by Andrew Ray
In 1820 William Wordsworth published The River Duddon, A Series of Sonnets. As Stephen Gill points out in his essay, Wordsworth and the River Duddon, reviewers were bemused that a famous poet should choose to write about this ‘insignificant river’ with a ‘barbarous name’:
‘What would he not have written had the majestic Thames employed his muse’, exclaimed the Literary Chronicle and Weekly Review, getting the matter exactly wrong. The lines from Burns quoted at the close of the ‘Postscript’ to the River Duddon sonnet sequence ought to have alerted the reviewer to Wordsworth’s poetic intent. In the verse letter ‘To William Simson, Ochiltree’, Burns declares that, ‘Illisus, Tiber, Thames, an’ Seine’ having all been celebrated in ‘monie a tunefu’ line’, he and his fellow poet should now rather seek the Muse ‘Adown some trottin burn’s meander’ in their own locality, to ‘gar our streams and burnies shine / Up wi’ the best’.
Wordsworth read this poem almost as soon as it was published in 1786, quoted from it throughout his life, and adopted its forthrightness as he began his celebration of the river with the barbarous name.’
In The Song of the Earth, Jonathan Bate suggests that the choice of the Duddon for a sonnet sequence over, for example, those other Wordsworthian rivers, the Wye and the Derwent, may have had something to do with its location, rising near the confluence of Westmorland, Cumberland and Lancashire. Standing in three counties at once is to feel both connected to the local and in touch with a much wider geography. Wordsworth believed in a nationalism rooted in the regions, a country of small Anglican parishes where the periphery was as important as the centre, the Duddon as worthy of literature as the Thames. A couple of years ago I wrote about Wordsworth’s sonnet Composed Upon Westminster Bridge, Sept. 3, 1802, in which the poet stood looking out over the Thames. Here I will give a brief summary of the River Duddon sequence, from source to sea.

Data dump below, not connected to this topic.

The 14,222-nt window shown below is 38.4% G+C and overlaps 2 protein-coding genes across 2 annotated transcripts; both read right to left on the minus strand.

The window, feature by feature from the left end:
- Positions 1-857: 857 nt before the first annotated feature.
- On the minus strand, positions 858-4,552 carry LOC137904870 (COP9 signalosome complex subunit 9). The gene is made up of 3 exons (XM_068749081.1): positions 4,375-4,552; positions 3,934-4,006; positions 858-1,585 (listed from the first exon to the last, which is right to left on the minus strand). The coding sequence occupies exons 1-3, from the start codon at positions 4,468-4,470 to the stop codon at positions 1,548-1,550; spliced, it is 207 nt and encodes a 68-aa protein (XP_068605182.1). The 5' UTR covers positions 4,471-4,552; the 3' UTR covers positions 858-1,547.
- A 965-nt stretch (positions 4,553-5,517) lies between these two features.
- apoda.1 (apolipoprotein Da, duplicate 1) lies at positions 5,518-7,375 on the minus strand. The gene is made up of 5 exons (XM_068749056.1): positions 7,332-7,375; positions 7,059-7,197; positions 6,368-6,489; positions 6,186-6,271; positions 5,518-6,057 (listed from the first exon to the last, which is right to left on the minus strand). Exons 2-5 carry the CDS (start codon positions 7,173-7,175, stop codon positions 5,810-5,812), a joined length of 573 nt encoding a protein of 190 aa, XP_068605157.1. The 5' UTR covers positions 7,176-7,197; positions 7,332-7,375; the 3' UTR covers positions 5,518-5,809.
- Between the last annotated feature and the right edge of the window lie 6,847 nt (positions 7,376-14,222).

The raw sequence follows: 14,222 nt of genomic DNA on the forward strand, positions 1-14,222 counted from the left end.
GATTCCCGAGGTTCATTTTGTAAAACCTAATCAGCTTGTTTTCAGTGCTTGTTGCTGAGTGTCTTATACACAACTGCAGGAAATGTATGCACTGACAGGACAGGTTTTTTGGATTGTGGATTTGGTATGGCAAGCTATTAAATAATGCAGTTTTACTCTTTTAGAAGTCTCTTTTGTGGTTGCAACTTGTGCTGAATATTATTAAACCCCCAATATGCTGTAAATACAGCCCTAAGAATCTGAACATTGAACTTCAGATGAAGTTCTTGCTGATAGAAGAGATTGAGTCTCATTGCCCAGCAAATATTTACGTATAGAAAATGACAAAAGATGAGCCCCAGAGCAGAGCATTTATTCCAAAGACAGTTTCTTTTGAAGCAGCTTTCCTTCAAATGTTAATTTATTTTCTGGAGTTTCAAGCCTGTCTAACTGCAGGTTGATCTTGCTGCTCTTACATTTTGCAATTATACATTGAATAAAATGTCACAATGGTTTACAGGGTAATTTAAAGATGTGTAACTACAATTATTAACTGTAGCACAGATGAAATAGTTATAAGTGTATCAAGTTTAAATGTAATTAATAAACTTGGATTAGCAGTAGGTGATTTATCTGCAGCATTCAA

- Wordsworth’s first sonnet announces his theme – not the spring of Bandusia, not some Persian fountain, not an Alpine torrent, but ‘long-loved Duddon’.
- This river is ‘remote from every taint / of sordid industry’ and has remained unchanged, long after the surrounding forests have vanished ‘where stalked the huge deer to his shaggy lair / through paths and alleys roofed with darkest green.’
- Wordsworth sits and prepares to ‘paint’ the river in words. No monument marks its birthplace but instead the river itself has ‘shed a gleam / of brilliant moss, instinct with freshness rare.’
- The Duddon is like a snake, threading ‘with sinuous lapse the rushes, through / dwarf willows gliding, and by ferny brake.’
- After the solitude of ‘sullen moss and craggy mound’ the river becomes shaded by green alders, ashes and ‘birch-trees risen in silver colonnade’.
- He describes the flowers that grow by the side of the river: wild strawberries, thyme and ‘trembling eyebright … sapphire blue’.
- A ‘love-sick Stripling’ might envy the plucked rose lying on his lover’s breast, or imagine himself her caged bird singing, but those with ‘calmer mind’ would rather be an ‘unculled floweret or darkling wren / that tunes on Duddon’s banks her slender voice.’
- The poet wonders what kind of man first came upon this stream. Whatever his ancient beliefs, the river’s role was then as it is now, to heal, restore, soothe and cleanse.
- There are some stepping stones in the river. Crossing here, when a flood runs ‘fierce and wild’, the Child puts ‘his budding courage to the proof’, whilst ‘Declining Manhood learns to note the sly / and sure encroachments of infirmity.’
- The stepping stones again, and this time two young lovers cross, she blushing and holding out her hand, he teasingly withdrawing it, and then both of them feeling the thrill when their hands touch.
- A flight of fancy in which tiny dancing elves are imagined dancing by their ‘sunless cleft’ and stealing a baby.
- As if realising that this sort of thing will try our patience, he exclaims: ‘On, loitering Muse–the swift Stream chides us–on!’ It is all too easy for the river’s features to become the ‘toys of Fancy.’